• Computers, printers, copiers, monitors*, keyboards, speakers, mice, cables, PDAs
  • Software, CDROM/floppy disks, UPS, tablet computers
  • Computer parts including but not limited to: circuit boards, hard drives, optical drives, power supplies, ribbon cables, RAM
  • Networking equipment, hubs, switches, routers, cables, modems, scanners
  • Ink cartridges

Entertainment:

  • Televisions*, VCRs, radios, stereo equipment, tape recorders, record players, remote controls, MP3 players, compact disc players, e-readers
  • Electronic toys, amplifiers, electronic keyboards
  • Hand-held gaming devices, game consoles, Walkmans, sewing machines
  • Digital cameras, camcorders

Communication Devices and Other Electronics:

  • Cash registers, typewriters, adding machines, calculators
  • Copiers, duplicators, voice recorders
  • Label makers
  • Portable power banks and coin counters
  • Telephones, PBX systems, answering machines, fax machines
  • CB radios, ham radios, cell phones, pagers, Black Berry/Palm Units, GPS units, Bluetooth serial port adapter
  • Rechargeable batteries, battery chargers and adapters, surge strips
  • Video recorders, video monitors, security systems, walki-talkies

Miscellaneous: cables/cords/wire

*not accepted: broken glass cathode-ray-tube televisions or broke glass cathode-ray-tube monitors. For a complete listing of items not accepted, please visit the Champaign County RRR webpage at www.co.champaign.il.us/rrr.

SDEP Presentation on the Israel-Palestine E-waste Commodity Chain, 8/28/15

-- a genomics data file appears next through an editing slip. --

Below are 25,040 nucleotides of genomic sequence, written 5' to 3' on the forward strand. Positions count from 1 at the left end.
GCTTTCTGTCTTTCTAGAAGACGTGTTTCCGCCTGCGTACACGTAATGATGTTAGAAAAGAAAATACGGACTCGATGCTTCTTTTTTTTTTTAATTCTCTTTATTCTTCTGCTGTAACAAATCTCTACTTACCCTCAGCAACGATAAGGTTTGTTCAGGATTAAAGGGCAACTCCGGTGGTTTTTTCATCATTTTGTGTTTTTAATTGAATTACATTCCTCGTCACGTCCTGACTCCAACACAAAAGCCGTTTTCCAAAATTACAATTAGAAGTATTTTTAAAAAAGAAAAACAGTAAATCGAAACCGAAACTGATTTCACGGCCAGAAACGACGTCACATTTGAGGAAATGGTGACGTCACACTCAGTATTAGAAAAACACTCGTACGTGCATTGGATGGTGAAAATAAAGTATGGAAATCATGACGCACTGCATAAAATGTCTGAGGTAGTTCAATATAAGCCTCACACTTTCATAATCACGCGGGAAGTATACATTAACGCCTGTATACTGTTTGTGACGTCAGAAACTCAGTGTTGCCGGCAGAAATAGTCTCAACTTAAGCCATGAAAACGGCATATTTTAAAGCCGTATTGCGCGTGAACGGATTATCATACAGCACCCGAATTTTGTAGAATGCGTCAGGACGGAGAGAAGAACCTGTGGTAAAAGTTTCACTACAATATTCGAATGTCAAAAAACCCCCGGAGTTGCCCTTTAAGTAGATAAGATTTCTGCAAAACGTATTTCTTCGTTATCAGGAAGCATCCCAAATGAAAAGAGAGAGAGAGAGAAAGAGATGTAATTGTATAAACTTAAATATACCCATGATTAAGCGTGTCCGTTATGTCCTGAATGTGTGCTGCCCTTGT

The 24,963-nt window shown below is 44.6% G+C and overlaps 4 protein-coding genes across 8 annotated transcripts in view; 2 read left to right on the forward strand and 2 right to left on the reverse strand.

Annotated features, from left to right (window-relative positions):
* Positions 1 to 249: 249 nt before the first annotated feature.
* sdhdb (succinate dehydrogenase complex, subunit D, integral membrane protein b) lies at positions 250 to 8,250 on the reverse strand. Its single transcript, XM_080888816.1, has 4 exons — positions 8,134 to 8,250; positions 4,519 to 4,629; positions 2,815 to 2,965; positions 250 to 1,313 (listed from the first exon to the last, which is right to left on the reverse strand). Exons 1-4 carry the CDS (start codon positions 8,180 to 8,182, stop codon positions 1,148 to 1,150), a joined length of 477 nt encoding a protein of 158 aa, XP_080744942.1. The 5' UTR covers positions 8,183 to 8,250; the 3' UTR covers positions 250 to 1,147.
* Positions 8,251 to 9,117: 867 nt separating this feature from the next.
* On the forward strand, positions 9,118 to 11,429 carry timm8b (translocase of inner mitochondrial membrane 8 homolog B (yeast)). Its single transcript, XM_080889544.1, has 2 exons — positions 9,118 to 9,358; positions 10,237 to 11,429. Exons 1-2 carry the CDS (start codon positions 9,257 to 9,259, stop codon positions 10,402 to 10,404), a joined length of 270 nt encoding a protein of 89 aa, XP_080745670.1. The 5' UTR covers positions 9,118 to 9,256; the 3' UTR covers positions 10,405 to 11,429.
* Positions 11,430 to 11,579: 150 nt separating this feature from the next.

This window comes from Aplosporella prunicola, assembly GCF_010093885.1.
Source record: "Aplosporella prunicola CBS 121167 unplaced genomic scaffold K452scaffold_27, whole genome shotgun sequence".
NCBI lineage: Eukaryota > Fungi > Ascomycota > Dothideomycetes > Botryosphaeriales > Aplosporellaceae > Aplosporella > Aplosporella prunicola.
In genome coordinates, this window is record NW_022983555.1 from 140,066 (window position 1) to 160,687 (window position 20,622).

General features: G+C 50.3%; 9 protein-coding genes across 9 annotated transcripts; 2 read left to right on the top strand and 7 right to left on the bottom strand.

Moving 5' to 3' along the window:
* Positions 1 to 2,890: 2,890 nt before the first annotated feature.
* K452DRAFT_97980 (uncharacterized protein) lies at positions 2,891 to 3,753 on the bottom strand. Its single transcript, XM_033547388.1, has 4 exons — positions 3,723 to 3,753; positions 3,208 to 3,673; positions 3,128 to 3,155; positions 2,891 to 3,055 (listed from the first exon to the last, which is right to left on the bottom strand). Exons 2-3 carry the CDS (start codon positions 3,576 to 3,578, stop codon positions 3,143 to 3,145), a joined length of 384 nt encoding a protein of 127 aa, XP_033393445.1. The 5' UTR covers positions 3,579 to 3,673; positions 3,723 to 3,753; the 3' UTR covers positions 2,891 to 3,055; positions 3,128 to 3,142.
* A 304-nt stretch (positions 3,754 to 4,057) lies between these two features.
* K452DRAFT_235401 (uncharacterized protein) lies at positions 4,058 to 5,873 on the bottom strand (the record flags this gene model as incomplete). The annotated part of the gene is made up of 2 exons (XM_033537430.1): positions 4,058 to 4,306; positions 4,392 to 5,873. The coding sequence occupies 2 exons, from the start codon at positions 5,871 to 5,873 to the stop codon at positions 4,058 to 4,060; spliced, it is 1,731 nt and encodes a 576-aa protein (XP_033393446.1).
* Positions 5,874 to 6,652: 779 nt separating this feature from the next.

Social Dimensions of Environmental Policy (SDEP), a joint initiative of the Beckman Institute, the Department of Geography, and the School of Earth, Society, and Environment at the University of Illinois at Urbana-Champaign, has announced its events for fall 2015. The first presentation of the semester will be ‘The Israel-Palestine E-waste Commodity Chain: Findings and Reflections,’ by Yaakov Garb of Ben Gurion University. The presentation will take place on Friday, August 28 at 3 PM in Room 1092 Lincoln Hall at 702 S. Wright St. in Champaign.

Abstract: Over the last several years, Yaakov Garb has worked with a small team to explore and document the informal Palestinian-Israeli entrepreneurial commodity chain through which most Israeli electronic waste has been informally transferred to a cluster of Palestinian villages and dismantled, with valuable materials (primarily copper and motherboards) shipped via Israel to destinations abroad, and the remainder crudely burned and dumped in the rural landscape. Drawing on over a hundred interviews with stakeholders in this commodity chain, extensive field observation, as well as remote sensing imagery and traffic counts, the team has constructed a portrait of this value chain (actors, prices, volumes, and dynamics) and documented its severe environmental and human health consequences. They have also worked with the local Palestinian community to develop a business model, transition strategy, and bargaining power vis-à-vis the Israeli system to enable a shift to cleaner operation while preserving livelihoods.

This talk will describe this e-waste commodity chain, its geopolitical contexts, and the results of the research and advocacy efforts of Garb’s team. It will reflect on the broader implications of this case study for thinking about informal commodity chains, their ability to move materials and rework landscapes at large scales, and what we know about them.

About the presenter: Yaakov Garb is Lecturer at Ben Gurion University and an Adjunct Assistant Professor of International Studies at the Watson Institute, Brown University. He draws on environmental studies and science and technology studies (STS) in his research, teaching, and consulting on environmental and urban issues. Dr. Garb specializes in projects demanding interdisciplinary perspectives, a combination of qualitative and quantitative methodologies, and a merging of analysis with advocacy for change.

For more information on future SDEP events, see http://illinois.edu/calendar/list/3575.